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Peter Saul: Some Terrible Problems
Time Out London
Chris Waywell
27 September 2016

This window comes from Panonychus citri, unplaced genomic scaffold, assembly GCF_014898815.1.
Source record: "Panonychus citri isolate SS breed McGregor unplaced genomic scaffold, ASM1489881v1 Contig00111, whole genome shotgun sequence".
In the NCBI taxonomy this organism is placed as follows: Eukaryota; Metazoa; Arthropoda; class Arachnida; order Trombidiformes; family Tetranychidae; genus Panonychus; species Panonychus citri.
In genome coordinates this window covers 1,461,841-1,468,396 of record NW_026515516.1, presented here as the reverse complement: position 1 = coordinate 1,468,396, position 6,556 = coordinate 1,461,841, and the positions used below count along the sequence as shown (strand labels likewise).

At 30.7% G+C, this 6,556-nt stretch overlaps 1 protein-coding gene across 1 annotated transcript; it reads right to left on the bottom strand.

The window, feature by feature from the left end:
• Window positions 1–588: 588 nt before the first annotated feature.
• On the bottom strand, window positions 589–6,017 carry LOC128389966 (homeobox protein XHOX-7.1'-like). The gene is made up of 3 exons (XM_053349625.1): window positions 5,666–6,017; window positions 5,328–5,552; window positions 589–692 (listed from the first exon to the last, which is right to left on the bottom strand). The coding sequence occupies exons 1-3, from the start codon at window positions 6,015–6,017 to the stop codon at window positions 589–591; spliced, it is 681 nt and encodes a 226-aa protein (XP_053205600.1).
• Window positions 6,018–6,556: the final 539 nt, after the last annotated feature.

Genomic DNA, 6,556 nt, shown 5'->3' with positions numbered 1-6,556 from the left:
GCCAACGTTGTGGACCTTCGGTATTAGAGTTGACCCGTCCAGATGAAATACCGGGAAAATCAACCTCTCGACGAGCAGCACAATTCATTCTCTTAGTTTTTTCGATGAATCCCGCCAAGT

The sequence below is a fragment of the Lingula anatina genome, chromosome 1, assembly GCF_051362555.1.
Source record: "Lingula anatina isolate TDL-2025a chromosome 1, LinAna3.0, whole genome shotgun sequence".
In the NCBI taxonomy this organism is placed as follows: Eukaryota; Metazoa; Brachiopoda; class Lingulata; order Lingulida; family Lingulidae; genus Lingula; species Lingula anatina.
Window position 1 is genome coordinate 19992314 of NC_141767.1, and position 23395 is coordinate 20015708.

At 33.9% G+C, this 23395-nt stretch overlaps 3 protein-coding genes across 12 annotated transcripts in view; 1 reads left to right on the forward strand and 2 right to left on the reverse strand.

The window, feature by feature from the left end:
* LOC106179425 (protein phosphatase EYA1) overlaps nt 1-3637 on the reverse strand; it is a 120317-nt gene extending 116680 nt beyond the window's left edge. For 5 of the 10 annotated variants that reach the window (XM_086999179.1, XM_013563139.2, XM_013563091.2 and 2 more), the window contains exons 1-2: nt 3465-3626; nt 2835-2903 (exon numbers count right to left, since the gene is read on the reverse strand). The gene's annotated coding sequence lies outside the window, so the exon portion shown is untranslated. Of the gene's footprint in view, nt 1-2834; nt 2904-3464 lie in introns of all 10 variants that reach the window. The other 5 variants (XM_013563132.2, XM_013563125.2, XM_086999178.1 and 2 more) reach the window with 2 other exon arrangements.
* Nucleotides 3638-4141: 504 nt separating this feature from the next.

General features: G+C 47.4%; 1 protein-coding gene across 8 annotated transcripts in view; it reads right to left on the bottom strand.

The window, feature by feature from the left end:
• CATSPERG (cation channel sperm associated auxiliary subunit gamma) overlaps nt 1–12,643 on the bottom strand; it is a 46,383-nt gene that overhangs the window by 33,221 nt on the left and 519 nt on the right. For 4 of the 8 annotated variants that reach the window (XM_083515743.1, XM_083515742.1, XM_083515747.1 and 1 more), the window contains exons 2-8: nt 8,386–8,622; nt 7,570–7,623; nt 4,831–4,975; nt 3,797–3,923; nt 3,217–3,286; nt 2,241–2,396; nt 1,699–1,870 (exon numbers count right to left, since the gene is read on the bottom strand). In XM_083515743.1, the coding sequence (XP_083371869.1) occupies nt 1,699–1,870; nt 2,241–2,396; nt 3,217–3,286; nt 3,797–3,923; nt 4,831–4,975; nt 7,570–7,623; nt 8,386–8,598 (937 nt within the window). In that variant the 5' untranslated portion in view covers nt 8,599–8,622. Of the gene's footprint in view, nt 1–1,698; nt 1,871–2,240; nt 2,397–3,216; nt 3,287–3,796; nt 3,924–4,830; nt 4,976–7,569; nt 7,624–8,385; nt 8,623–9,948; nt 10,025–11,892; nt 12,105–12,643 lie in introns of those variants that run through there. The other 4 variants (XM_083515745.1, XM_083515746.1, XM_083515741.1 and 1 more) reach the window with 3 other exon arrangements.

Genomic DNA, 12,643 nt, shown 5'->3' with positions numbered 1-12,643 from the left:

There’s a painting in this show called ‘Abstract Expressionist Still Life’. It’s a kind of swirling torrent of shit, ketchup and cartoonish, ’50s cars, plus some other bits and pieces. It’s not abstract, expressionist or a still life. It looks like a pisstake of pop art, maybe. And that’s Peter Saul in a nutshell. Now in his eighties, the San Francisan is one of the originators of pop, but he’s always done his own thing, to the extent that he’s almost regarded as an outsider artist. In the past his work has injected a political element into the suffused surface of liquid detail – glistening sausages squirming around Reagan’s face, George W fingering a bullet-pocked corpse, all kinds of American consumer motifs. These works, although not quite so manic, have all Saul’s trademarks, especially his sickly saturated colour. They’re painterly, in a way that pop wasn’t supposed to be – there’s nothing mass-produced about Saul. They’re rather old-fashioned, actually. They remind me of René Magritte’s ‘vache’ (‘cow’) paintings from the ’40s, or the hallucinatory cartoons of Jim Woodring. There’s a singularity of purpose about them at odds with the subject material. They remind you that the crassness and brashness and shouty Technicolor palette of pop could be a means, not just an end. They are quiet and thoughtful works, and all the more satisfying for that.